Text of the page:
Like Spader and Christopher Gribble, Strelzin said, Glover and Marks “aren’t heroes … and they’re not just criminals, they’re cowards … they let Gribble and Spader hack up a woman and her daughter … they’re despicable,” he said.
The reason the deals were made with Glover and Marks, Strelzin told the jury, was “because sometimes we have to make plea bargains to convict people who kill. Only by forcing open the conspiracy can we get all the information, all the details of what happened and get it to you,” he told the jury.
Glover and Marks, Strelzin submitted emphatically, “told the truth – eventually.”
As prosecutor Strelzin worked his way through his closing argument, the age-old question is beginning to float about: So just what is there to do in that variable, unpredictable space of time between the start of jury deliberations and the time it comes back with a verdict?
Take your pick: Leave to do errands or just stretch your legs, and you chance missing hearing the verdict live. You can sit in the hallway benches and read, chat or just stare out the window. In short, there’s no one way to wait for a jury; it’s all in how you pass the time.
In high-profile, lengthy trials such as the Spader trial, there’s usually more advance forewarning that the jury is coming back with the verdict, mostly because there are so many people connected with it, even aside from the spectators.
We trial-watchers are much more fortunate these days than were our forebears; what with the beauty of cell phones and text messaging, a group can rotate “designated verdict babysitters,” allowing the rest of the group to get outside for a while – but they need to remember not to go too far and remember to build in enough security check-in time upon re-arrival.
Several people believed to be family members, or supporters of Steven Spader, are sitting behind the defense table Monday morning. Some declined comment when approached, including whether, and in what way, they are connected to Spader.
Strelzin is characterizing Spader as “a killer ... and a coward ...” who orchestrated the attacks. “This didn’t just happen, he planned it ... all the talk was to psych himself up for (the attacks) ...”
The wooden benches lining the second-floor hallway look a little different Monday morning than they have for most of the Spader trial – there’s more than one person sitting in them.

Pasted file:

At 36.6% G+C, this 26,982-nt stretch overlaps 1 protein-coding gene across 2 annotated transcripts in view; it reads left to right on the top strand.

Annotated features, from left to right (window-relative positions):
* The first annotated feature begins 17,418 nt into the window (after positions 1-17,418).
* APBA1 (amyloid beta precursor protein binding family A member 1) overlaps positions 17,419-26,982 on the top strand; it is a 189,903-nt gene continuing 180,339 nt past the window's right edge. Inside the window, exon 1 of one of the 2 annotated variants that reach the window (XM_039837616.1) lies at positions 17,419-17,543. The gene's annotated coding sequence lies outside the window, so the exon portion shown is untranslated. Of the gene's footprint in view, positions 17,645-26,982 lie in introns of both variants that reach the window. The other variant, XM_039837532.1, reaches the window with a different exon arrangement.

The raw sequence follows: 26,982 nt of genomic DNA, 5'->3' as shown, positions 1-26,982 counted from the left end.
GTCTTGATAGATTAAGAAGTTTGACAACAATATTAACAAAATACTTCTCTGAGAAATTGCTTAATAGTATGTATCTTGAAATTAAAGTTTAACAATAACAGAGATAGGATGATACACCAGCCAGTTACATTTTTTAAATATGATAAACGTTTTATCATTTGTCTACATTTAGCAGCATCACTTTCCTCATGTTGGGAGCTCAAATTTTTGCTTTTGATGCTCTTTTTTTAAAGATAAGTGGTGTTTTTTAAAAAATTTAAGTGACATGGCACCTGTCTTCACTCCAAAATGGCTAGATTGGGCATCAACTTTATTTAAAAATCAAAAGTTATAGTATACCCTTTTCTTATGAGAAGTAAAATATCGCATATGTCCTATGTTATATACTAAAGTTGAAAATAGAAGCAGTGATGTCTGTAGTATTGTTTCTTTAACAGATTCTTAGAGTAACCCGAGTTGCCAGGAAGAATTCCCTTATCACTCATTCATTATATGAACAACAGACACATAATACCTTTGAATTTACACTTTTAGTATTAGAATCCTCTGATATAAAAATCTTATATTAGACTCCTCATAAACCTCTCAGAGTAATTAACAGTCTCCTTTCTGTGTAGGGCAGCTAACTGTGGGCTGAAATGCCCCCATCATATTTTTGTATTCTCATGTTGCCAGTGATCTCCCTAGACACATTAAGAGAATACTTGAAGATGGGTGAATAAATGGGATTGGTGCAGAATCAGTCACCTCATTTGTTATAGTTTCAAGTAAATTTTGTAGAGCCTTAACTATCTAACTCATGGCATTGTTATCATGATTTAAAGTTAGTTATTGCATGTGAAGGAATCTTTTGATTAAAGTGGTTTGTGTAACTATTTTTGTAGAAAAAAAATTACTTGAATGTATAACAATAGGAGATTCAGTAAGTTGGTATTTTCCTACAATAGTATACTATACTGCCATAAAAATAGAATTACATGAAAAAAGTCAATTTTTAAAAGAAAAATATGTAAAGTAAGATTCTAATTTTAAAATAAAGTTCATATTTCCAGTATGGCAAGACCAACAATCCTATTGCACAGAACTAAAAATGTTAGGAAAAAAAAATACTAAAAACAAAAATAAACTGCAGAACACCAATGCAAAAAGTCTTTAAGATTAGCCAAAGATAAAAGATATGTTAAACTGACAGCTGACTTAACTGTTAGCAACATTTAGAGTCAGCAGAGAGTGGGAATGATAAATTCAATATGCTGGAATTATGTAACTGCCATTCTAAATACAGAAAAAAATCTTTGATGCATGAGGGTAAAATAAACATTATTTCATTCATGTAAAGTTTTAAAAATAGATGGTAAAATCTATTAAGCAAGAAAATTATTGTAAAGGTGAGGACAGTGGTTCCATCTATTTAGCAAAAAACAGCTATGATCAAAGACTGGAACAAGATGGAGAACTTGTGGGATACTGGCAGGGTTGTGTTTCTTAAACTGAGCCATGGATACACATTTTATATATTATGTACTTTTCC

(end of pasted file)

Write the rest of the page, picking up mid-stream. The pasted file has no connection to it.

As per standard procedure, the courtroom is secured – meaning nobody in or out – during the closing-argument phase of trials. The Spader trial is no exception.
Seven or eight people – half of them young women in their late teens or early 20s – patiently await their chance to enter, which, a court officer said, would happen if Judge Gillian Abramson elects to take a recess when defense attorney Jonathan Cohen completes his closing. She most likely will, court officers said. Up after Cohen will be one of the prosecutors – Lynne Carrillo, Jeff Strelzin or Peter Hinckley – to deliver their closing statements.
Table and chairs are hard to come by this morning in the increasingly active media center as the closing arguments begin in the Steven Spader trial at Hillsborough County Superior Court on Spring Street.
Not since the first two or three days of the sensational, emotional trial has there been such buzz in the first-floor de facto newsroom. The most recent arrival “from away” is the two-man team from the show “48 Hours,” which is planning a segment in the near future, the reporter said.
County Sheriff Jim Hardy is in the court Monday morning as well, checking in and touching base with his deputies and court officers who, he says, “have been doing a fantastic job … they’re handling everything very smoothly.”
Dean Shalhoup can be reached at 673-3100, ext. 31 or firstname.lastname@example.org.